“I could never imagine you doing that.”
One of the common responses I receive after I tell people how I was paralyzed. I honestly want to tell them that I could never imagine myself doing it either. And while it seems like forever ago, it amazes me how one day could change my entire life and the lives of the people around me.
March 29, 2010
The day everything changed. Still to this day I’m not sure how it happened. How did I let things get so bad? How did I not realize that feeling like that was unhealthy? How did I not know that ending my life is never the solution to any problem? And how can I stop this from anyone else?
The hardest thing about depression is that you don’t choose if it will affect you and then you’re expected to know exactly how to deal with it. You feel like nothing yet simultaneously feel like a burden to everyone around you. In my case, asking for help never even crossed my mind because I felt that I could handle and solve my own problems. Little did I know that asking for help could have stopped this from ever happening.
Spotting the signs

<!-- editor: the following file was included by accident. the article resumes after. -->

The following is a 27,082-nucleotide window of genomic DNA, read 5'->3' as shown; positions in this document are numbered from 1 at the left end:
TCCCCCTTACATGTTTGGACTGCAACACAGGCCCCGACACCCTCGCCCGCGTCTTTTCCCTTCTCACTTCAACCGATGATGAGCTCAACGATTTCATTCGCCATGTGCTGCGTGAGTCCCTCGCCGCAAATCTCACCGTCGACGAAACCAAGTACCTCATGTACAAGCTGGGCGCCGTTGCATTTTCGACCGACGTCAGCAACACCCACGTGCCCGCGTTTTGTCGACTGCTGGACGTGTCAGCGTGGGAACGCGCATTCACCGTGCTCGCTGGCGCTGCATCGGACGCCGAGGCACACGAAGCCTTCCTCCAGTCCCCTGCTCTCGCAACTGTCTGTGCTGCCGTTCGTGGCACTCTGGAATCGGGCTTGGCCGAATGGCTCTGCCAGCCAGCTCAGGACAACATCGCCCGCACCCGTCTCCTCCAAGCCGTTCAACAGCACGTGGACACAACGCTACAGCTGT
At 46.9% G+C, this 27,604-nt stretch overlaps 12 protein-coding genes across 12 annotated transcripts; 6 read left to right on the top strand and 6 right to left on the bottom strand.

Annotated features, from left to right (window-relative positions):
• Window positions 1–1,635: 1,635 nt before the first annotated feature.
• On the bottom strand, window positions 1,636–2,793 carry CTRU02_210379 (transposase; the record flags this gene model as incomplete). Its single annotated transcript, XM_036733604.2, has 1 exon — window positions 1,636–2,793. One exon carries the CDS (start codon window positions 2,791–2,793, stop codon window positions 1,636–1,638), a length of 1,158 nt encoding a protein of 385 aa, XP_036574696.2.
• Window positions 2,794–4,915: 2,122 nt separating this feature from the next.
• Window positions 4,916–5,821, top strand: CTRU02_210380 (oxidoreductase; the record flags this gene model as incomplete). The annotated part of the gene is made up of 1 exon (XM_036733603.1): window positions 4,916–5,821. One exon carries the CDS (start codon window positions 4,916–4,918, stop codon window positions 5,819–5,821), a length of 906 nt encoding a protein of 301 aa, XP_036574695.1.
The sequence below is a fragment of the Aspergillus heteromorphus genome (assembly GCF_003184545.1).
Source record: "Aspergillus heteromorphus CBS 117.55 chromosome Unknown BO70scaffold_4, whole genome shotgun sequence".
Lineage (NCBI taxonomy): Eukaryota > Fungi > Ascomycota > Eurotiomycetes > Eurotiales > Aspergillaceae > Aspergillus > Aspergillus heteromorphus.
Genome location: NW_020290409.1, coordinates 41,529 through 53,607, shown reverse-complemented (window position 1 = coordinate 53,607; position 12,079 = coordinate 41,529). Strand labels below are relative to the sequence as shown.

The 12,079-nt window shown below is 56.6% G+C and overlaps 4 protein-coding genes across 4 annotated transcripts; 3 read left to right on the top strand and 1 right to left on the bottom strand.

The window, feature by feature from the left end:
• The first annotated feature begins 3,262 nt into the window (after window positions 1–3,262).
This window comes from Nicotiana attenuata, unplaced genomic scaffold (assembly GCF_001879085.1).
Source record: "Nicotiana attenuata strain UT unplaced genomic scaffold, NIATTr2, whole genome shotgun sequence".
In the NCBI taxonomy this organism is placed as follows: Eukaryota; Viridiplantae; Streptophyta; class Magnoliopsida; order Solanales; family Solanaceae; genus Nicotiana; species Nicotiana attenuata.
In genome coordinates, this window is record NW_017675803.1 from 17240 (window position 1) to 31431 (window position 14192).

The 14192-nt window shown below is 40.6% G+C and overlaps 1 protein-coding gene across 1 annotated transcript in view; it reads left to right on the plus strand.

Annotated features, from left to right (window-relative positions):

Depression can be nearly impossible detect in friends and family. Most people suffering want to hide the signs as much as possible because we’ve been stigmatized to feel like being depressed is a made up feeling. And to make it worse, the depression makes you feel like you’re not even worth being helped and that everyone’s lives would be significantly better without you. In reality, the people who love you will be heartbroken that they couldn’t help or that you weren’t comfortable enough to ask them for help. One of the hardest things I’ve done in my life is explaining to my family and best friends that this whole thing wasn’t because of them. It wasn’t because they didn’t love me enough. It was because I was fighting my own demons and finally I let them win.
Six years later…
I’m still amazed that I didn’t die on March 29, 2010. It still amazes me that I actually got a second chance to live these past six years. Things have been far from perfect since then and I can’t say that I cured my depression because honestly, my depression will never be cured. There will be some days when the emotions come flooding back. The difference is that now I know how to stop them. It’s an ongoing battle that you will gradually find tools to fight. I honestly am not a fan of when people tell me I’m “so strong” after what happened to me because I didn’t have a choice. I had to muster all the strength I had because I could never put my loved ones through that again. They’re the strong ones. And so are the people who have and continue to battle depression. Everyone deserves to be happy, sometimes your brain just makes it more difficult to get there. Keep on fighting, the pay off will be worth it. I promise.
Bryn Anne McMahon